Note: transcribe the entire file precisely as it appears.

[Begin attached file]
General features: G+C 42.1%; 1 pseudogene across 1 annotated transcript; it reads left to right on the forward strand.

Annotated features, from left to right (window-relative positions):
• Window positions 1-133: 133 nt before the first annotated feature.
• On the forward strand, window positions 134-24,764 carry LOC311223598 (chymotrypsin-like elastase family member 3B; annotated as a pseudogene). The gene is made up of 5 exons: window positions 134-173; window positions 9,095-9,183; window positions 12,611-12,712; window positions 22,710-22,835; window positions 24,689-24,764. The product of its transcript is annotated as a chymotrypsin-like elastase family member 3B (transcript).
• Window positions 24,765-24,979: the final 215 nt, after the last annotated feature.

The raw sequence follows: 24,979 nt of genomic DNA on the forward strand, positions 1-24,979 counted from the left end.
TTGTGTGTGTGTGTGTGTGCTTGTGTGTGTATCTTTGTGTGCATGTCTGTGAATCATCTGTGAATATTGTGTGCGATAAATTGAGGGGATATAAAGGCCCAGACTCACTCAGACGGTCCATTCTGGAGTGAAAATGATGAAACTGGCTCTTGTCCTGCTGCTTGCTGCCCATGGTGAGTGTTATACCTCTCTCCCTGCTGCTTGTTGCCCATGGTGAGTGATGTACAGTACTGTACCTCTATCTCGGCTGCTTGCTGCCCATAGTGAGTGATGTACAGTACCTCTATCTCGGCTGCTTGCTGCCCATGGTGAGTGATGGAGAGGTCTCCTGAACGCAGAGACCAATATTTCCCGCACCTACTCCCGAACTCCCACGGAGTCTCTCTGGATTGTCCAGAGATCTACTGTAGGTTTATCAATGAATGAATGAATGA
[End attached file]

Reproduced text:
General features: G+C 42.1%; 1 pseudogene across 1 annotated transcript; it reads left to right on the forward strand.

Annotated features, from left to right (window-relative positions):
• Window positions 1-133: 133 nt before the first annotated feature.
• On the forward strand, window positions 134-24,764 carry LOC311223598 (chymotrypsin-like elastase family member 3B; annotated as a pseudogene). The gene is made up of 5 exons: window positions 134-173; window positions 9,095-9,183; window positions 12,611-12,712; window positions 22,710-22,835; window positions 24,689-24,764. The product of its transcript is annotated as a chymotrypsin-like elastase family member 3B (transcript).
• Window positions 24,765-24,979: the final 215 nt, after the last annotated feature.

The raw sequence follows: 24,979 nt of genomic DNA on the forward strand, positions 1-24,979 counted from the left end.
TTGTGTGTGTGTGTGTGTGCTTGTGTGTGTATCTTTGTGTGCATGTCTGTGAATCATCTGTGAATATTGTGTGCGATAAATTGAGGGGATATAAAGGCCCAGACTCACTCAGACGGTCCATTCTGGAGTGAAAATGATGAAACTGGCTCTTGTCCTGCTGCTTGCTGCCCATGGTGAGTGTTATACCTCTCTCCCTGCTGCTTGTTGCCCATGGTGAGTGATGTACAGTACTGTACCTCTATCTCGGCTGCTTGCTGCCCATAGTGAGTGATGTACAGTACCTCTATCTCGGCTGCTTGCTGCCCATGGTGAGTGATGGAGAGGTCTCCTGAACGCAGAGACCAATATTTCCCGCACCTACTCCCGAACTCCCACGGAGTCTCTCTGGATTGTCCAGAGATCTACTGTAGGTTTATCAATGAATGAATGAATGA